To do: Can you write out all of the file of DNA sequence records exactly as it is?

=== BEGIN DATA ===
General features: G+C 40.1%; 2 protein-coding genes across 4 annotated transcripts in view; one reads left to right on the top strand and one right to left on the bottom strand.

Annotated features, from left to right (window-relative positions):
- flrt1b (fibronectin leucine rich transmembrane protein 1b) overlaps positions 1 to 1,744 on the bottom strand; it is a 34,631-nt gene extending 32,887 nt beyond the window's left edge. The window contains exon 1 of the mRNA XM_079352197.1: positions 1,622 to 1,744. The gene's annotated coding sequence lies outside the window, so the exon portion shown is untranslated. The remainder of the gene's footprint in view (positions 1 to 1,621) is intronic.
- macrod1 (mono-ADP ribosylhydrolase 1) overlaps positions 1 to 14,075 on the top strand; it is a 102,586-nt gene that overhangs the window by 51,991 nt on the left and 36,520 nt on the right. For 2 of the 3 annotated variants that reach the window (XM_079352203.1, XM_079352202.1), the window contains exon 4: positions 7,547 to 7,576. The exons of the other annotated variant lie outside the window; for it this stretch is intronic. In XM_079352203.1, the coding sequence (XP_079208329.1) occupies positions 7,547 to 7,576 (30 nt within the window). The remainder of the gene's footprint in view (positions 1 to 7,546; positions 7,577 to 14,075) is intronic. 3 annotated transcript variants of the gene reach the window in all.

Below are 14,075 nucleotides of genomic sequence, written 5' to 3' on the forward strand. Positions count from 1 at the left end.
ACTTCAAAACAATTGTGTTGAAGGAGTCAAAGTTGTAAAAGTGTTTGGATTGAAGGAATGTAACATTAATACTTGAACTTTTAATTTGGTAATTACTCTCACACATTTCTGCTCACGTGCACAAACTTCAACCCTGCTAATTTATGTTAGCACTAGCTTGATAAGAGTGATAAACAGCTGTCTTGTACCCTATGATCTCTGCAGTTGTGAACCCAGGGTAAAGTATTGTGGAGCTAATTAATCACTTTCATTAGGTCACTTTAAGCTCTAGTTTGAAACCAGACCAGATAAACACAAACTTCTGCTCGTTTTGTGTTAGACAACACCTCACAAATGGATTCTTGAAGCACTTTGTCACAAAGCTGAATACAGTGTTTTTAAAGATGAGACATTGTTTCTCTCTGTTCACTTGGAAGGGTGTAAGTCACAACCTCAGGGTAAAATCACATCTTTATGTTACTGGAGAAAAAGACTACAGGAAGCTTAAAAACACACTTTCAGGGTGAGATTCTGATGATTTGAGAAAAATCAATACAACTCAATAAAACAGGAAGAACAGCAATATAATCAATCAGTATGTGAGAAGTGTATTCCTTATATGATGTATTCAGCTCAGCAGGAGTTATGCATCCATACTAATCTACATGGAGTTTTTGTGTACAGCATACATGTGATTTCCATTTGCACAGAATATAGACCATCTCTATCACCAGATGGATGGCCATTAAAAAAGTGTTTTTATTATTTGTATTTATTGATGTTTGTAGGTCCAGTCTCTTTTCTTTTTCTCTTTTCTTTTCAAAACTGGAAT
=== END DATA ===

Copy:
General features: G+C 40.1%; 2 protein-coding genes across 4 annotated transcripts in view; one reads left to right on the top strand and one right to left on the bottom strand.

Annotated features, from left to right (window-relative positions):
- flrt1b (fibronectin leucine rich transmembrane protein 1b) overlaps positions 1 to 1,744 on the bottom strand; it is a 34,631-nt gene extending 32,887 nt beyond the window's left edge. The window contains exon 1 of the mRNA XM_079352197.1: positions 1,622 to 1,744. The gene's annotated coding sequence lies outside the window, so the exon portion shown is untranslated. The remainder of the gene's footprint in view (positions 1 to 1,621) is intronic.
- macrod1 (mono-ADP ribosylhydrolase 1) overlaps positions 1 to 14,075 on the top strand; it is a 102,586-nt gene that overhangs the window by 51,991 nt on the left and 36,520 nt on the right. For 2 of the 3 annotated variants that reach the window (XM_079352203.1, XM_079352202.1), the window contains exon 4: positions 7,547 to 7,576. The exons of the other annotated variant lie outside the window; for it this stretch is intronic. In XM_079352203.1, the coding sequence (XP_079208329.1) occupies positions 7,547 to 7,576 (30 nt within the window). The remainder of the gene's footprint in view (positions 1 to 7,546; positions 7,577 to 14,075) is intronic. 3 annotated transcript variants of the gene reach the window in all.

Below are 14,075 nucleotides of genomic sequence, written 5' to 3' on the forward strand. Positions count from 1 at the left end.
ACTTCAAAACAATTGTGTTGAAGGAGTCAAAGTTGTAAAAGTGTTTGGATTGAAGGAATGTAACATTAATACTTGAACTTTTAATTTGGTAATTACTCTCACACATTTCTGCTCACGTGCACAAACTTCAACCCTGCTAATTTATGTTAGCACTAGCTTGATAAGAGTGATAAACAGCTGTCTTGTACCCTATGATCTCTGCAGTTGTGAACCCAGGGTAAAGTATTGTGGAGCTAATTAATCACTTTCATTAGGTCACTTTAAGCTCTAGTTTGAAACCAGACCAGATAAACACAAACTTCTGCTCGTTTTGTGTTAGACAACACCTCACAAATGGATTCTTGAAGCACTTTGTCACAAAGCTGAATACAGTGTTTTTAAAGATGAGACATTGTTTCTCTCTGTTCACTTGGAAGGGTGTAAGTCACAACCTCAGGGTAAAATCACATCTTTATGTTACTGGAGAAAAAGACTACAGGAAGCTTAAAAACACACTTTCAGGGTGAGATTCTGATGATTTGAGAAAAATCAATACAACTCAATAAAACAGGAAGAACAGCAATATAATCAATCAGTATGTGAGAAGTGTATTCCTTATATGATGTATTCAGCTCAGCAGGAGTTATGCATCCATACTAATCTACATGGAGTTTTTGTGTACAGCATACATGTGATTTCCATTTGCACAGAATATAGACCATCTCTATCACCAGATGGATGGCCATTAAAAAAGTGTTTTTATTATTTGTATTTATTGATGTTTGTAGGTCCAGTCTCTTTTCTTTTTCTCTTTTCTTTTCAAAACTGGAAT